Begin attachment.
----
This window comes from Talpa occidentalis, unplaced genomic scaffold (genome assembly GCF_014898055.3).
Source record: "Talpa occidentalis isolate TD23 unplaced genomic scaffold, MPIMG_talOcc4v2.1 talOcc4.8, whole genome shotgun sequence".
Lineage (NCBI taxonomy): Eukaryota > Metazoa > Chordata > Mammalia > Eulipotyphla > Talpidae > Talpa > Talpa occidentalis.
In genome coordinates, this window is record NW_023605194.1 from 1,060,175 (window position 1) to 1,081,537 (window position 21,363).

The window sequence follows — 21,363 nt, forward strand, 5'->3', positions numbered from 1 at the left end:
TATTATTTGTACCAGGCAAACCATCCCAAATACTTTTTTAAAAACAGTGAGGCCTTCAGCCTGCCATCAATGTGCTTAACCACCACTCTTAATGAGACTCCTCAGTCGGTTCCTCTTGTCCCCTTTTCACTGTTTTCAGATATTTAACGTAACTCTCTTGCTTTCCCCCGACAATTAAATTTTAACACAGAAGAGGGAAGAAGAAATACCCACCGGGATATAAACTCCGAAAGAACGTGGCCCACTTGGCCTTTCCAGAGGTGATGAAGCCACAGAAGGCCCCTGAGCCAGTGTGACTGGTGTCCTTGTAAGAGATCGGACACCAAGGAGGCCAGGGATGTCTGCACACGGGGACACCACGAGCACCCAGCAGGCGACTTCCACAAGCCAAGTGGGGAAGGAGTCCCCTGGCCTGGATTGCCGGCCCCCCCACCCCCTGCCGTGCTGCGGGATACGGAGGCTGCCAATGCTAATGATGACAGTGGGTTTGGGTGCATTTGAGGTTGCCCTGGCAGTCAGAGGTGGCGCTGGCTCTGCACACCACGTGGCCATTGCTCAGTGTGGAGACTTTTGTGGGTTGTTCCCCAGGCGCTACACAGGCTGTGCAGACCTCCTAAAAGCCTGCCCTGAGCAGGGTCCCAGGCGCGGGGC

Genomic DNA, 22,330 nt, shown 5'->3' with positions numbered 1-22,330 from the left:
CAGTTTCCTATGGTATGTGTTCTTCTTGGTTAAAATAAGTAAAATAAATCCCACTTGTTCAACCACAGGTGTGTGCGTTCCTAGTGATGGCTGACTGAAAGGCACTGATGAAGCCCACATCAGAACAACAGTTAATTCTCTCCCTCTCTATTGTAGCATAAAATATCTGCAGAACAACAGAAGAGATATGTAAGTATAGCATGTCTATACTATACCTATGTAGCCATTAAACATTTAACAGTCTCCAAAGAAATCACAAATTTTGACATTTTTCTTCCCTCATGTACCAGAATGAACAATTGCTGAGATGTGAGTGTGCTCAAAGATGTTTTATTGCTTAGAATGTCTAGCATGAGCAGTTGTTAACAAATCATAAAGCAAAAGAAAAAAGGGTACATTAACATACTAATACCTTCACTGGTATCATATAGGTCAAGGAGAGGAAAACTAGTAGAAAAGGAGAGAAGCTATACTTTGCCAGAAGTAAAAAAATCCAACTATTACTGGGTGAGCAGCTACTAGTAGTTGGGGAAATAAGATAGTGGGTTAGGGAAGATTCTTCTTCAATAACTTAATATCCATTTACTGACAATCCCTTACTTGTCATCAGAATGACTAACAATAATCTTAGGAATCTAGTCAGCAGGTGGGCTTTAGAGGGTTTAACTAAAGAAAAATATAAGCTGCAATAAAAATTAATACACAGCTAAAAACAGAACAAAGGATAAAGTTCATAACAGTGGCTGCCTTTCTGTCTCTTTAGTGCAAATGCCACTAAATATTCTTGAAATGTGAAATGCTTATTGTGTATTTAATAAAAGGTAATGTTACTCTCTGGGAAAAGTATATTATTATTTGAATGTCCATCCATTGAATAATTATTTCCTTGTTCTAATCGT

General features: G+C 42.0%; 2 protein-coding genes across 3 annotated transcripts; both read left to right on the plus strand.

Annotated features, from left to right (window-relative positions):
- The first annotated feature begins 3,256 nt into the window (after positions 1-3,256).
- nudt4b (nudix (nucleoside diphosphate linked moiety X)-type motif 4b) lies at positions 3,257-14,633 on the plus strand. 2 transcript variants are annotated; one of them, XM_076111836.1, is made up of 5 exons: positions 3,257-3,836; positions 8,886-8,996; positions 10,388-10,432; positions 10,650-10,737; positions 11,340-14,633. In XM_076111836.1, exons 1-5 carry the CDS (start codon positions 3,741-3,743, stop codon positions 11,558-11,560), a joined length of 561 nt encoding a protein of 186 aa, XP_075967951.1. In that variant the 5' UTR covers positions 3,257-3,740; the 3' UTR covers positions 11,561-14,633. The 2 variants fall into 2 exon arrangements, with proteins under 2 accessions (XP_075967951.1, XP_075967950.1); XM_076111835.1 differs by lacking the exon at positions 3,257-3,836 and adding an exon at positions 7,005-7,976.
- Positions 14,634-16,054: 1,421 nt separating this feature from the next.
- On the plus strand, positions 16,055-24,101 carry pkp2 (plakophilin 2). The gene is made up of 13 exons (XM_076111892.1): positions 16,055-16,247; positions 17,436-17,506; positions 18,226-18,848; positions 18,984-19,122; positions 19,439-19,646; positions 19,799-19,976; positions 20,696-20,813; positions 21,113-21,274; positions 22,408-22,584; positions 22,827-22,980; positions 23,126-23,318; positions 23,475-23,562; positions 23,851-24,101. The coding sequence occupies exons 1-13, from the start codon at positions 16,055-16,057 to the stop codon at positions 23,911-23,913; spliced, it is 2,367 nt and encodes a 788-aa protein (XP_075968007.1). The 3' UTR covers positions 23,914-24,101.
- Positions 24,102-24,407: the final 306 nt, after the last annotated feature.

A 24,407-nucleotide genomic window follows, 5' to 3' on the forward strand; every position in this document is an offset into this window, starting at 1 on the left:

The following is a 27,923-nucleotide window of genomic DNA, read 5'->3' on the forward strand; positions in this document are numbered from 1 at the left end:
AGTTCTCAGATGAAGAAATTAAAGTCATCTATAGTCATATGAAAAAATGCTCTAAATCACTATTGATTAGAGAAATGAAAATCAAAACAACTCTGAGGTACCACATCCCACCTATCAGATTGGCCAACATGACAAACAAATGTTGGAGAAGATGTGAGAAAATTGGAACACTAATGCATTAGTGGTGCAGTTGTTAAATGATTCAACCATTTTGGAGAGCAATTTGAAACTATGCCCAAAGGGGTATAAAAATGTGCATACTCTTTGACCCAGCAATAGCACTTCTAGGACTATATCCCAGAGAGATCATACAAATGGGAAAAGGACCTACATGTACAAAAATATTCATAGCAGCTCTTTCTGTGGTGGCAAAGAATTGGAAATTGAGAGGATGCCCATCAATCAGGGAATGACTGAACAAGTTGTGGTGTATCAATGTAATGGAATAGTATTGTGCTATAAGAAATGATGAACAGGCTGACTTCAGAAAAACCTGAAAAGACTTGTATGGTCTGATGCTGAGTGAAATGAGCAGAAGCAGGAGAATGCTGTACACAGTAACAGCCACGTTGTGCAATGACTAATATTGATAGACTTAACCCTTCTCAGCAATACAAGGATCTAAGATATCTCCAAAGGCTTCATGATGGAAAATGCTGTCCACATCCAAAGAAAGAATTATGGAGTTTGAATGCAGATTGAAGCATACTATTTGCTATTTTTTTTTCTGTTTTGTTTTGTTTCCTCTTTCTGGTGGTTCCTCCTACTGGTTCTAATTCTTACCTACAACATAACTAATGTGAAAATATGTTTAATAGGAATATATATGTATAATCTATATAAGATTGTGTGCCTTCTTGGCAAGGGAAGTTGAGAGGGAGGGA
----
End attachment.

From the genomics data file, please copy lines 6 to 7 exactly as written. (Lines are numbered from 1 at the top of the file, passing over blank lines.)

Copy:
TATTATTTGTACCAGGCAAACCATCCCAAATACTTTTTTAAAAACAGTGAGGCCTTCAGCCTGCCATCAATGTGCTTAACCACCACTCTTAATGAGACTCCTCAGTCGGTTCCTCTTGTCCCCTTTTCACTGTTTTCAGATATTTAACGTAACTCTCTTGCTTTCCCCCGACAATTAAATTTTAACACAGAAGAGGGAAGAAGAAATACCCACCGGGATATAAACTCCGAAAGAACGTGGCCCACTTGGCCTTTCCAGAGGTGATGAAGCCACAGAAGGCCCCTGAGCCAGTGTGACTGGTGTCCTTGTAAGAGATCGGACACCAAGGAGGCCAGGGATGTCTGCACACGGGGACACCACGAGCACCCAGCAGGCGACTTCCACAAGCCAAGTGGGGAAGGAGTCCCCTGGCCTGGATTGCCGGCCCCCCCACCCCCTGCCGTGCTGCGGGATACGGAGGCTGCCAATGCTAATGATGACAGTGGGTTTGGGTGCATTTGAGGTTGCCCTGGCAGTCAGAGGTGGCGCTGGCTCTGCACACCACGTGGCCATTGCTCAGTGTGGAGACTTTTGTGGGTTGTTCCCCAGGCGCTACACAGGCTGTGCAGACCTCCTAAAAGCCTGCCCTGAGCAGGGTCCCAGGCGCGGGGC

Genomic DNA, 22,330 nt, shown 5'->3' with positions numbered 1-22,330 from the left: